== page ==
The Call of Sacrifice

I remember, a decade or so ago, a faithful parishioner saying to me, "Pastor London, thank you for the sacrifices you make for your flock." To be honest with you, I don't think I had ever thought of my pastoral call as a sacrifice. Oh, there were those times when I grew weary in well doing, when my family needed me, but I was not available to them. I can remember vividly being falsely criticized or berated by a church member who either didn't understand my motives or know the whole story. At other times, my best efforts seemed futile and foolish to the point that I once begged God to release me from my call. But sacrifice?

At the Easter season we are all reminded of One who knew sacrifice. The Bible says that Jesus endured the cross (Heb. 12:2). The Old Testament tells us that we are healed by his wounds (Isaiah 53:5). Now that is sacrifice.

During Easter, there is great focus on the Resurrection — and rightly so — but, before that great celebration morning, there was suffering. On Easter, we are tempted to avoid the stark reality of the cross and concentrate on the miracles.

I read somewhere that our Lord was not crucified in a cathedral between two candelabras. He was nailed to a rugged cross, despised by people He loved, mocked by His enemies, and suffered real physical pain caused by nails, thirst, swords, thorns and suffocation. Sometimes, in the pageantry, we lose the significance of Jesus' ordeal. We dare not.

Paul warns us to boast only in the cross of our Lord Jesus Christ (Gal. 6:14). Jesus said, "If they persecuted me, they will persecute you also" (John 15:20b) and, when He spoke to His followers, "If anyone would come after me, he must deny himself and take up his cross daily and follow me" (Luke 9:23).

I don't mean to belabor the fact, but our call is not for the faint of heart. In many ways, it is an invitation to carry a cross — to sacrifice. The emphasis on financial packages, megachurches, celebrity pastors, and comfortable surroundings can be a distraction if we are not careful. David would say, "I will not sacrifice to the Lord my God burnt offerings that cost me nothing" (2 Samuel 24:24).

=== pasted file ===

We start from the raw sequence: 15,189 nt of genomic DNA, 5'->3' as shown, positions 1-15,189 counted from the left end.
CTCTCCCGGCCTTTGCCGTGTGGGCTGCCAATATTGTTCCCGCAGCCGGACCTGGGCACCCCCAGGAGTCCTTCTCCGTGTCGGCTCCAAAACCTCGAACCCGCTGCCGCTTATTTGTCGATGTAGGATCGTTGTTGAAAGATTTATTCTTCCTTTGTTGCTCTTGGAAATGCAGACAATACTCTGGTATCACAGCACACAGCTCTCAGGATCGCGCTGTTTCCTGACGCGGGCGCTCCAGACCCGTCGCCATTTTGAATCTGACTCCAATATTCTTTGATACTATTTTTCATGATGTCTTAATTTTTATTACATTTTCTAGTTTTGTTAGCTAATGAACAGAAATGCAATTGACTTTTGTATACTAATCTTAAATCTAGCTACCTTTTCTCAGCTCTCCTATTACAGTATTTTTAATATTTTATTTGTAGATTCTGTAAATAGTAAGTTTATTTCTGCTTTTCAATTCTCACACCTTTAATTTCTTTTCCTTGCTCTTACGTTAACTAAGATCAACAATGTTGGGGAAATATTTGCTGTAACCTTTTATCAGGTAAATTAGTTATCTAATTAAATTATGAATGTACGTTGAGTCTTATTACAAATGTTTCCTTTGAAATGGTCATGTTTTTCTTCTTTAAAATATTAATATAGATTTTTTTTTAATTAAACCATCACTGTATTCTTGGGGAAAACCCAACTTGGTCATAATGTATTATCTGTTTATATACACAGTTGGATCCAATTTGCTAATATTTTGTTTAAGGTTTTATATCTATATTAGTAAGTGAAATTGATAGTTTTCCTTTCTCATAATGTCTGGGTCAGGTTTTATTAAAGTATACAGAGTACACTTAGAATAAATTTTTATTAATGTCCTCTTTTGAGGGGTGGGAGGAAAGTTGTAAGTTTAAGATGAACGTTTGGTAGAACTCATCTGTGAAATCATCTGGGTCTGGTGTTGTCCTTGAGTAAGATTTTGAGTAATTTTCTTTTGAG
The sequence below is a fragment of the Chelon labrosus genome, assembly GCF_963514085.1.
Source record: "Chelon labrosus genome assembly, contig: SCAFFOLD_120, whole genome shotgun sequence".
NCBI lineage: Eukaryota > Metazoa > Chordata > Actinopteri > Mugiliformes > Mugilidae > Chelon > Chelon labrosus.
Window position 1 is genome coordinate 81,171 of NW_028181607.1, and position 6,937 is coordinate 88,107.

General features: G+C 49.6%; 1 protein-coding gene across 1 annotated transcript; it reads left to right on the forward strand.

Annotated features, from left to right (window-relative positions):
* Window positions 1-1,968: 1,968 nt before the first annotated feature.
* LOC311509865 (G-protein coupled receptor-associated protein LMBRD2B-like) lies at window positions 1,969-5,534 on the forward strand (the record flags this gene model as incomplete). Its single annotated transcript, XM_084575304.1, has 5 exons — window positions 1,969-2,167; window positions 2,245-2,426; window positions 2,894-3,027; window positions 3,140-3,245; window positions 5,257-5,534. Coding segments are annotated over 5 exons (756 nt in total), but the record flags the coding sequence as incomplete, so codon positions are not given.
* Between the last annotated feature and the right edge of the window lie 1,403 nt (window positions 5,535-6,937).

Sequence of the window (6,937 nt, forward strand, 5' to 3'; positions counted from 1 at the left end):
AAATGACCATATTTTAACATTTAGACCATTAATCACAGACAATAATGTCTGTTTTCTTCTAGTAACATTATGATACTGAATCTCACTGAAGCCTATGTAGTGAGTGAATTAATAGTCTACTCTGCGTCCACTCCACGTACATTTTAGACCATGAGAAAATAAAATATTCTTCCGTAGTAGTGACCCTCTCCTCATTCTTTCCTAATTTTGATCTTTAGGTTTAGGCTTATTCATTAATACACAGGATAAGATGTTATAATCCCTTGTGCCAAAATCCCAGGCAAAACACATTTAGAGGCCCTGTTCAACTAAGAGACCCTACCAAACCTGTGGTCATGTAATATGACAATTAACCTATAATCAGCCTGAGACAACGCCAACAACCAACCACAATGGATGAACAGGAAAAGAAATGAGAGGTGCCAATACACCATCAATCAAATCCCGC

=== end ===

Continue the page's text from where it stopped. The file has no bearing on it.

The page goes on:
Oh, by the way, have you read Hebrews 11 lately? One line from that great chapter stands out, "... the world was not worthy of them" (Heb. 11:38). Keep that in mind, too.

So, I challenge you, at this most wonderful time of the year, to offer yourself in a new way as "living sacrifices, holy and pleasing to God" (Romans 12:1).

Don't give up, my colleague! Happy Easter!

Article copyright © 2003, Focus on the Family.
All rights reserved. International copyright secured.

Dr. H.B. London is the vice president of Pastoral Ministries for Focus on the Family and the author of numerous books on and for pastors. He served as a Nazarene pastor for over 30 years in several churches in Oregon and California. He and his wife, Beverley, live primarily in Colorado Springs, Colo., and have two sons and four grandchildren.